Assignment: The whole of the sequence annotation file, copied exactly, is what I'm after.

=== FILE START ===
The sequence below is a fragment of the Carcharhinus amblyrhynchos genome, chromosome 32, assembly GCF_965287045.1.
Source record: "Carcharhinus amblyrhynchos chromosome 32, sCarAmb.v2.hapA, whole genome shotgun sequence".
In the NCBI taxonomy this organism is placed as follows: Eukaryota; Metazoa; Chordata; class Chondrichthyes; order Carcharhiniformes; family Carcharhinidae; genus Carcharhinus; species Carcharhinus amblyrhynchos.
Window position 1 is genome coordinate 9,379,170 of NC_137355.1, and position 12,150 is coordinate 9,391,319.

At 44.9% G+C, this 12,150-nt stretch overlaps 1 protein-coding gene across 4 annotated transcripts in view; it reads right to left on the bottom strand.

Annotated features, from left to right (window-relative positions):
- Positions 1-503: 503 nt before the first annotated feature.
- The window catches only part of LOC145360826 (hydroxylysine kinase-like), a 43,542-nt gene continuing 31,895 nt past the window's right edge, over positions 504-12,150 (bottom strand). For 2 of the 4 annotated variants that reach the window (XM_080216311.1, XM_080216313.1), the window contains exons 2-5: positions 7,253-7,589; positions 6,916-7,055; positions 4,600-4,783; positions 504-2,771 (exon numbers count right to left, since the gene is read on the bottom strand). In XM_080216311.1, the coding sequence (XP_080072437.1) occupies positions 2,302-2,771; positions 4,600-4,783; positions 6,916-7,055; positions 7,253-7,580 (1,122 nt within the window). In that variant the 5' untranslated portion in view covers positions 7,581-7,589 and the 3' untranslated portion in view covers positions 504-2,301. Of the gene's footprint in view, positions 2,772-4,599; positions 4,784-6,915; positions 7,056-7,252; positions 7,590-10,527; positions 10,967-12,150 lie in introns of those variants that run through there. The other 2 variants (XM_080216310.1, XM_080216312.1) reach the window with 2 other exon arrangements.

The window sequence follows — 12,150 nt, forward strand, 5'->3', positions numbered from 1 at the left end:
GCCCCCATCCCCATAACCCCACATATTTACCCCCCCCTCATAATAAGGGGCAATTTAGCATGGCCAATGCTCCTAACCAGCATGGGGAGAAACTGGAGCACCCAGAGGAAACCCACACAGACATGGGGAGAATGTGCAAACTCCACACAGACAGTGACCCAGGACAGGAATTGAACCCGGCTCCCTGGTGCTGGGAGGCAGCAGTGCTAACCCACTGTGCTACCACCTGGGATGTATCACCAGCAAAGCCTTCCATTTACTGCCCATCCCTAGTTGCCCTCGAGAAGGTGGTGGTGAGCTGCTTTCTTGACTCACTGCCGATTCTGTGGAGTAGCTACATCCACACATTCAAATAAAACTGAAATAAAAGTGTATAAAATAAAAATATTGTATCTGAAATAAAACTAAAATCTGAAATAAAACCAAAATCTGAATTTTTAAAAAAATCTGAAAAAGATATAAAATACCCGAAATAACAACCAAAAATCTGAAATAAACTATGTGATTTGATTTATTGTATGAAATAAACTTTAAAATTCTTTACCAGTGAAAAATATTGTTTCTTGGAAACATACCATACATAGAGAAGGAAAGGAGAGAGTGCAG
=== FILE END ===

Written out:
The sequence below is a fragment of the Carcharhinus amblyrhynchos genome, chromosome 32, assembly GCF_965287045.1.
Source record: "Carcharhinus amblyrhynchos chromosome 32, sCarAmb.v2.hapA, whole genome shotgun sequence".
In the NCBI taxonomy this organism is placed as follows: Eukaryota; Metazoa; Chordata; class Chondrichthyes; order Carcharhiniformes; family Carcharhinidae; genus Carcharhinus; species Carcharhinus amblyrhynchos.
Window position 1 is genome coordinate 9,379,170 of NC_137355.1, and position 12,150 is coordinate 9,391,319.

At 44.9% G+C, this 12,150-nt stretch overlaps 1 protein-coding gene across 4 annotated transcripts in view; it reads right to left on the bottom strand.

Annotated features, from left to right (window-relative positions):
- Positions 1-503: 503 nt before the first annotated feature.
- The window catches only part of LOC145360826 (hydroxylysine kinase-like), a 43,542-nt gene continuing 31,895 nt past the window's right edge, over positions 504-12,150 (bottom strand). For 2 of the 4 annotated variants that reach the window (XM_080216311.1, XM_080216313.1), the window contains exons 2-5: positions 7,253-7,589; positions 6,916-7,055; positions 4,600-4,783; positions 504-2,771 (exon numbers count right to left, since the gene is read on the bottom strand). In XM_080216311.1, the coding sequence (XP_080072437.1) occupies positions 2,302-2,771; positions 4,600-4,783; positions 6,916-7,055; positions 7,253-7,580 (1,122 nt within the window). In that variant the 5' untranslated portion in view covers positions 7,581-7,589 and the 3' untranslated portion in view covers positions 504-2,301. Of the gene's footprint in view, positions 2,772-4,599; positions 4,784-6,915; positions 7,056-7,252; positions 7,590-10,527; positions 10,967-12,150 lie in introns of those variants that run through there. The other 2 variants (XM_080216310.1, XM_080216312.1) reach the window with 2 other exon arrangements.

The window sequence follows — 12,150 nt, forward strand, 5'->3', positions numbered from 1 at the left end:
GCCCCCATCCCCATAACCCCACATATTTACCCCCCCCTCATAATAAGGGGCAATTTAGCATGGCCAATGCTCCTAACCAGCATGGGGAGAAACTGGAGCACCCAGAGGAAACCCACACAGACATGGGGAGAATGTGCAAACTCCACACAGACAGTGACCCAGGACAGGAATTGAACCCGGCTCCCTGGTGCTGGGAGGCAGCAGTGCTAACCCACTGTGCTACCACCTGGGATGTATCACCAGCAAAGCCTTCCATTTACTGCCCATCCCTAGTTGCCCTCGAGAAGGTGGTGGTGAGCTGCTTTCTTGACTCACTGCCGATTCTGTGGAGTAGCTACATCCACACATTCAAATAAAACTGAAATAAAAGTGTATAAAATAAAAATATTGTATCTGAAATAAAACTAAAATCTGAAATAAAACCAAAATCTGAATTTTTAAAAAAATCTGAAAAAGATATAAAATACCCGAAATAACAACCAAAAATCTGAAATAAACTATGTGATTTGATTTATTGTATGAAATAAACTTTAAAATTCTTTACCAGTGAAAAATATTGTTTCTTGGAAACATACCATACATAGAGAAGGAAAGGAGAGAGTGCAG